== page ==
In Ex parte Vulcan Materials, [Ms. 1051184] (Ala. April 25, 2008) , the Alabama Supreme Court clarified the allowable scope of post judgment discovery in connection with a review of punitive damages, including the scope of discovery regarding a defendant’s financial position. The decision also includes interesting concurrences by Justice Murdock and Chief Justice Cobb.
Vulcan filed a motion for remittitur of a punitive damages award. The plaintiff served extensive post judgment discovery to Vulcan. The trial court compelled production of the information, and Vulcan sought mandamus relief. The Supreme Court, in an opinion authored by Justice Woodall, took this opportunity to clarify the scope of permissible post-judgment discovery.
First. the Court addressed the scope of discovery of a defendant’s financial information. Vulcan did not assert inability to pay the award as a basis for remittitur, but the plaintiff argued that Vulcan’s financial information was relevant to review the "relationship between the defendant’s financial position and the size of the punitive-damages award" and the profit from the misconduct. Slip Op., p. 12. The Court held that discovery into Vulcan’s financial status was not relevant to the punitive damage review this case.
The Court first noted that a plaintiff cannot seek additur of punitive damages or seek a hearing on the adequacy of damages. Slip Op., p. 13. Instead, the Hammond/Green Oil factors are considered for the benefit of the defendants, and that, therefore, the defendant can waive reliance on certain factors. Slip Op., p. 14. The Court held that because Vulcan conceded that its financial condition did not warrant a reduction, information about Vulcan’s finances was not relevant. Indeed, Vulcan’s disclaimer required the trial court to weigh the relationship factor against remittitur. Slip Op., p. 16.
With regard to the profitability factor, the Court noted that, to be relevant, the profit at issue had to be from the alleged conduct at issue in the suit. The Court held that "[e]vidence of Vulcan’s general financial status is far too attenuated for useful analysis under the profitability factor." Slip. Op., p. 17.
The Court addressed sveeral other areas of post-judgment discovery as well. For example, the Plaintiff sought discovery of Vulcan’s knowledge of "other lawsuits" and "other quarries." Citing the United States Supreme Court case State Farm v. Campbell, the Court held that discovery should be geographically limited to Alabama because an Alabama court cannot punish for conduct which occurred out of state. Slip Op., pp. 19-20. Likewise, the request must be temporally limited to a period of 5 years. Slip Op., pp. 21-22. Moroever, the request regarding other litigation must be limited to similar litigation. Slip. Op.. pp. 24-25.
The minutes of the Board of Directors’ meeting were not discoverable where the minutes made no mention of the plaintiff. Slip Op. pp. 27-28. And, discovery of Vulcan’s attorney’s fees would not be discoverable unless Vulcan challenged the reasonableness of the plaintiff’s fees as part of the review of the costs of litigation. Slip Op.. pp. 34-36.
Finally, the Court denied the petition with regard to the production of Vulcan’s e-mails about the case, but, remanded the issue to the trial court for a review of whether the e-mails were privileged.
Also of note in this case are the concurrences written by Justice Murdock and Chief Justice Cobb.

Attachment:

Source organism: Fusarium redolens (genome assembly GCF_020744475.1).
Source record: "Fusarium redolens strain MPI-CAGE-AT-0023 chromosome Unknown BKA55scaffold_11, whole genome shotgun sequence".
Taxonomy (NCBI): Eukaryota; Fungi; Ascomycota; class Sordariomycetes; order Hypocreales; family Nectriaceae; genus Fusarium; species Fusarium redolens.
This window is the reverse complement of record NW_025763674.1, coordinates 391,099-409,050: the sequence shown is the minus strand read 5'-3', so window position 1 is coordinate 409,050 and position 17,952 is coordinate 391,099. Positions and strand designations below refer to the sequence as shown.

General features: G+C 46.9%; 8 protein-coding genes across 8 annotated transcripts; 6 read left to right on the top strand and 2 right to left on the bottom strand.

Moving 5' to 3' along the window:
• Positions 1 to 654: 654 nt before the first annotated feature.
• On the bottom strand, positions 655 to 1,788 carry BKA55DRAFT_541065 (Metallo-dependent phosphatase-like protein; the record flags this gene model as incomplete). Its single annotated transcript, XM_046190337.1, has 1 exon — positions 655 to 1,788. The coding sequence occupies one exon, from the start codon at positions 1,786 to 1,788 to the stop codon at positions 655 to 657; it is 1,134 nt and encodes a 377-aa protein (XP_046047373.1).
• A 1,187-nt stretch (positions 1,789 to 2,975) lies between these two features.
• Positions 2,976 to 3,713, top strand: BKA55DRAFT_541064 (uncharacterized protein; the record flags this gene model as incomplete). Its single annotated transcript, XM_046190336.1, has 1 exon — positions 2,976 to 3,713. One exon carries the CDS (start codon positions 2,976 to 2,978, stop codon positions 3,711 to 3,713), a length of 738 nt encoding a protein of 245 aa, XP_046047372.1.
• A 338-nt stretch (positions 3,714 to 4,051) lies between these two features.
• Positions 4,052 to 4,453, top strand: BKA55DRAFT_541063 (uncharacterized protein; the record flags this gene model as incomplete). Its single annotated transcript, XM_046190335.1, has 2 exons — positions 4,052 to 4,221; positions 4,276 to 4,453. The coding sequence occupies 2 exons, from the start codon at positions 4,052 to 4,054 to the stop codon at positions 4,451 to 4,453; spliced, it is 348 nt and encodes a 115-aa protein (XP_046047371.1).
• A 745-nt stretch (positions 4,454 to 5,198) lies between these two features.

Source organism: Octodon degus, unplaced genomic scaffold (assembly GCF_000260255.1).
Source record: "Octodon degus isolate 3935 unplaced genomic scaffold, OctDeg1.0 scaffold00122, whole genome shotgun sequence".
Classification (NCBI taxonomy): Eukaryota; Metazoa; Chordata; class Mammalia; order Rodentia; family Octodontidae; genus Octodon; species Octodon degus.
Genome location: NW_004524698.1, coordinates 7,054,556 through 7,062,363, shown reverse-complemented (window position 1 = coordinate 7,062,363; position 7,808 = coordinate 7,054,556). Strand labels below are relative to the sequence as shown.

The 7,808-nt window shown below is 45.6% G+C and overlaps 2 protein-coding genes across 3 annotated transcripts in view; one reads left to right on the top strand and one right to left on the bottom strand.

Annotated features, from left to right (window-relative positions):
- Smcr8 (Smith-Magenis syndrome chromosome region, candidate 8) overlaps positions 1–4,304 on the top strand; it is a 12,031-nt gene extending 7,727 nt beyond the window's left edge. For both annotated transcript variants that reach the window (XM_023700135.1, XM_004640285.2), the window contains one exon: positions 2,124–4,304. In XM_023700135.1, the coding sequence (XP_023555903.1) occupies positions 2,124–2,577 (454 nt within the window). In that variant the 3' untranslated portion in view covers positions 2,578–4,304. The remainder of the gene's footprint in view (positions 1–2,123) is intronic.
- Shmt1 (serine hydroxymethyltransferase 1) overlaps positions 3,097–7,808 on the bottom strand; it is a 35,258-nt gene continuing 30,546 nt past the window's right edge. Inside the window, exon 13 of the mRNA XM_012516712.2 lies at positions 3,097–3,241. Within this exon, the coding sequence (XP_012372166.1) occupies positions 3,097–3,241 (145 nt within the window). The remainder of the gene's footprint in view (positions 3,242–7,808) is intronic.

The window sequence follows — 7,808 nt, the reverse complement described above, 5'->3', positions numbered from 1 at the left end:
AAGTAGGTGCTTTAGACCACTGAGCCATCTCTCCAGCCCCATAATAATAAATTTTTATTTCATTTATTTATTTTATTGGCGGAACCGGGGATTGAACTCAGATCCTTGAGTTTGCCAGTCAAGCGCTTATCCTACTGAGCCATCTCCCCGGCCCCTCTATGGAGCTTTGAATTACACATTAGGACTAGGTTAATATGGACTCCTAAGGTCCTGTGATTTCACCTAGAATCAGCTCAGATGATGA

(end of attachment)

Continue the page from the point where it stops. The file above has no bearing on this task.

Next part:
Justice Murdock concurred because he believed enough financial information had already been produced the the Plaintiff and that the requested information was not needed. However, he disagreed with the Court’s conclusion that Vulcan’s financial condition was not relevant. In support of his argument, Justice Murdock raised two main points, but both points appear to be inconsistent with Alabama law.
First, Justice Murdock wrote "Essential to the trial court’s determination of the proper amount of the punitive damages award is a determination that the presumption in favor of the award made by the jury has been rebutted." Slip op., 42. However, both the trial court’s and Supreme Court’s review of punitive damages is de novo, so there is no presumption of correctness. Ala. Code 6-11-23(a); Horton Homes, Inc. v. Brooks, 832 So.2d 44, 57 (Ala. 2001); Cooper Industries, Inc. v. Leatherman Tool Group, Inc., 121 S.Ct. 1678 (2001).
Second, Justice Murdock argues that the financial condition is relevant because it "might support the award, or at least some award greater than that which the trial court otherwise would choose" and that I find no indication in our cases — before today’s decision — that, where the task of the trial court is to decide what amount of punitive damages will be ‘proper,’ the financial condition of the defendant is not admissible both for the purpose of assessing that level of damages might be too much and for the purpose of assessing what reduced level of damages might not be enough." Slip Op., pp. 43-44. However, Alabama cases hold that an excessive punitive aard cannnot be upheld simply because a defendant has the authority to pay. BMW of North America, Inc. v. Gore, 701 So.2d 507, 514 (Ala. 1997); American Pioneer Life Ins. Co. v. Williamson, 704 So. 2d 1361, 1366 (Ala. 1997).
Chief Justice Cobb had similar concerns. Chief Justice Cobb wrote that the Hammond/Green Oil factors were designed to benefit the defendant "insofar as the ‘benefit’ in question is the defendant’s right to a fair punishment, . . . and not the defendant’s interest in avoiding punishment." Slip Op., pp. 52-35 (internal citations omitted, emphasis in original). Chief Justice Cobb stressed that a defendant could not avoid the effect of a Hammond/Green Oil factor simply by disclaiming reliance on it.